Automatic detection of stereotypical behaviors of captive wild animals based on surveillance videos of zoos and animal reserves
Year of Publication:
|Zixuan Yin, Yaqin Zhao, Zhihao Xu, Qiuping Yu
|animal tracking, animal welfare, captive animal, Motion trajectory, Siamese network, stereotypical behavior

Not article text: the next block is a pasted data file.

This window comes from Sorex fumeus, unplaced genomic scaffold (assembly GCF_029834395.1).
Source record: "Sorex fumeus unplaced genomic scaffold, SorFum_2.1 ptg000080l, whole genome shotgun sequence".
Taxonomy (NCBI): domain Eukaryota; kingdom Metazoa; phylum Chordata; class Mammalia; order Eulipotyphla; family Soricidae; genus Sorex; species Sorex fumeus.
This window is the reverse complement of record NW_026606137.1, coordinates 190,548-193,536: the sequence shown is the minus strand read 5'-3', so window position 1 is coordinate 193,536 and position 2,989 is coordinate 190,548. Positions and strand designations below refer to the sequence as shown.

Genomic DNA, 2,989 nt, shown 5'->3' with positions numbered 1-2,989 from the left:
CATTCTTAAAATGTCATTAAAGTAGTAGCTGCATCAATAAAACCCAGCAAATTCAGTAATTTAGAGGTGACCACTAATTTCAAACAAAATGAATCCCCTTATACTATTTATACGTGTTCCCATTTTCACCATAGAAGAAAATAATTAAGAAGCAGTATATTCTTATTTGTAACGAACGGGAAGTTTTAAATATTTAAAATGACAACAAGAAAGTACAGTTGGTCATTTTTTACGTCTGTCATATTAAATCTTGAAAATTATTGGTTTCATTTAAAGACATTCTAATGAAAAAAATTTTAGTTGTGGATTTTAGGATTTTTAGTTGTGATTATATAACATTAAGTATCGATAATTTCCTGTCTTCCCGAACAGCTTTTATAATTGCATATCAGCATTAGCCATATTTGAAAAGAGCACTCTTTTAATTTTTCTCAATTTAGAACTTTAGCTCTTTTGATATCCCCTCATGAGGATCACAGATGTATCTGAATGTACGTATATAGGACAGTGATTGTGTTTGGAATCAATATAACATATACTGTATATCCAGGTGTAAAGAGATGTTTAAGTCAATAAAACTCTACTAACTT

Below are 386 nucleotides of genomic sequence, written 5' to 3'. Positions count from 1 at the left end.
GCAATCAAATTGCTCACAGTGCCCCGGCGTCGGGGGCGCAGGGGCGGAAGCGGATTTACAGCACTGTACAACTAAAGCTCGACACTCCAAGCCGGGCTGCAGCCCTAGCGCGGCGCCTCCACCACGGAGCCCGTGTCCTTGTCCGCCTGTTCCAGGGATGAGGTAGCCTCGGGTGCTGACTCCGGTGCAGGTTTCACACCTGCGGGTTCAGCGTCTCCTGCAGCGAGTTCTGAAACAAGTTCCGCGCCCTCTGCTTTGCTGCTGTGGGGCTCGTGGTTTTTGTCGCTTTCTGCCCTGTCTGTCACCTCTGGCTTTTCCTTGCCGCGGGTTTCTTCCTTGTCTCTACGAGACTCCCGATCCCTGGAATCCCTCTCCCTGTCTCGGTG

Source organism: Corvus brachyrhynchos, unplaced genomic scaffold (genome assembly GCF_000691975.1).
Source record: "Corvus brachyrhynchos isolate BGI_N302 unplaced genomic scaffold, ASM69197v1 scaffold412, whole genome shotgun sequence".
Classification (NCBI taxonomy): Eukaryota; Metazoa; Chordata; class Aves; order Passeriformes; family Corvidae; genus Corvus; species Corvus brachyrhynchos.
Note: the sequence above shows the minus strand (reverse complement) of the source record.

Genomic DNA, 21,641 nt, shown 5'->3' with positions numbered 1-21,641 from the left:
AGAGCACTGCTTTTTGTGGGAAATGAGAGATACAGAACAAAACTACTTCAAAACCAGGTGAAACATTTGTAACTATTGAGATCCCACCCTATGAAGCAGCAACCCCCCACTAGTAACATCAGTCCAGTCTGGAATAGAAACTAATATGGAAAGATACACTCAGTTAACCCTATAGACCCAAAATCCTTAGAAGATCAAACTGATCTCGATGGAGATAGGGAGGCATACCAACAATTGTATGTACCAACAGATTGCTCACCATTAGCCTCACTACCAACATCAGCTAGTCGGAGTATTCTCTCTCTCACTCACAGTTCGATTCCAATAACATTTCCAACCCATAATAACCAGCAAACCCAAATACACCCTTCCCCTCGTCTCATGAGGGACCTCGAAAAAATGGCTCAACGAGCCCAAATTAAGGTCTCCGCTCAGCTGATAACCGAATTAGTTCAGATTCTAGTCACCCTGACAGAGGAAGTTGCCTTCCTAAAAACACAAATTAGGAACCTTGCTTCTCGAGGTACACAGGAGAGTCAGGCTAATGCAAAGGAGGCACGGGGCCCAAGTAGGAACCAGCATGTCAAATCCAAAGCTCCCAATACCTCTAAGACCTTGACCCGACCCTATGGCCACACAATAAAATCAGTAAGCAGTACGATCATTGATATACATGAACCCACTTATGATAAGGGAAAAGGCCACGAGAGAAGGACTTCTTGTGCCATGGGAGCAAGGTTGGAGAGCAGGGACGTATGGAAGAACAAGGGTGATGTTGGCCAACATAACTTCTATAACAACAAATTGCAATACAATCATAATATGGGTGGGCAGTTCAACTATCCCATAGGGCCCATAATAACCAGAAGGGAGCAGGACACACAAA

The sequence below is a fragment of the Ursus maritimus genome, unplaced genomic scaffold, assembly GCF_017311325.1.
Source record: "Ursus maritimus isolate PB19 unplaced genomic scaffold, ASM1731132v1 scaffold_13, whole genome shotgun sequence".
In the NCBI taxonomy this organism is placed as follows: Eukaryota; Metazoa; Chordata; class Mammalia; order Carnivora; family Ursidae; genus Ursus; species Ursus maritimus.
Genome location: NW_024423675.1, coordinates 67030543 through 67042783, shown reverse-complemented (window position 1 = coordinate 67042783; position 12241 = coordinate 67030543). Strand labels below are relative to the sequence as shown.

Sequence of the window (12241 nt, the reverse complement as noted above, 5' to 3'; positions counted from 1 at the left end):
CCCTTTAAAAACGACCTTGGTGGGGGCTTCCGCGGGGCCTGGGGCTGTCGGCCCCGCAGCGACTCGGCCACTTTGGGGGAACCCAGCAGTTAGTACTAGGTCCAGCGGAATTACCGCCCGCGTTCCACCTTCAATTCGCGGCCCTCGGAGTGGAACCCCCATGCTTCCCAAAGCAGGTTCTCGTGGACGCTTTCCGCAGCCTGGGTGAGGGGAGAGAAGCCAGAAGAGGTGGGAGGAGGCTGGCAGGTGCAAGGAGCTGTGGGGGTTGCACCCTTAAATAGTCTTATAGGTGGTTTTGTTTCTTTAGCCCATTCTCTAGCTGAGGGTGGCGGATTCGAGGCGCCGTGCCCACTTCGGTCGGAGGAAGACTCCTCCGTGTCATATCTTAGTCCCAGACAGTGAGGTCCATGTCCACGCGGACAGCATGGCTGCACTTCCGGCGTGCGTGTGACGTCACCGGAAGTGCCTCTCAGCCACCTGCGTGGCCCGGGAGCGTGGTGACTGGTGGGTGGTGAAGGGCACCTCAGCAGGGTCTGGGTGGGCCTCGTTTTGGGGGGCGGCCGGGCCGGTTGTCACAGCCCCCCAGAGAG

The timely detection of the depressive and stereotypical behaviors often observed in captive wild animals and the subsequent intervention can contribute to improving their living environment in enclosures, which is crucial for safeguarding animal welfare, enhancing animal husbandry practices, regulating human–animal relationships. Several studies have analyzed factors that influence animal stereotypical behaviors and identified preventive measures via regular animal observations. An automatic detection method based on video technology can yield long-term automatic recordings of motion trajectories of animals after a professionally trained automatic detection software is integrated into the human–machine interaction operation interface of animal management. As an initial exploration of this research paradigm, we propose a novel method for automatically tracking and recognizing the stereotypical behavior of animals in surveillance videos based on the periodic analysis of motion trajectories. First, we introduced a Siamese relation network to track the motion trajectories of animals. This network accurately tracked animals and distinguished different individuals in complex environments. Second, an autocorrelation function was used to analyze the periodicity of the motion trajectory, which was divided into several periodic curves. Finally, a cross-correlation function was introduced to determine the linear correlation between the two variables of the periodic curves. This function distinguished the three types of motion trajectories. The success rate and precision of the animal-tracking method adopted in this study were 67.4% and 90.4%, respectively, which were superior to those of common Siamese tracking networks. The average prediction error of the cycle time was 0.095 s. Therefore, the proposed method can accurately track the motion trajectories of animals and identify their stereotypical behaviors. Furthermore, this study provides data to facilitate the scientific management of animals and improve animal welfare. The codes and datasets used in the study are available at https://github.com/yinyinzixuan/animal-stereotypical-behavior.git.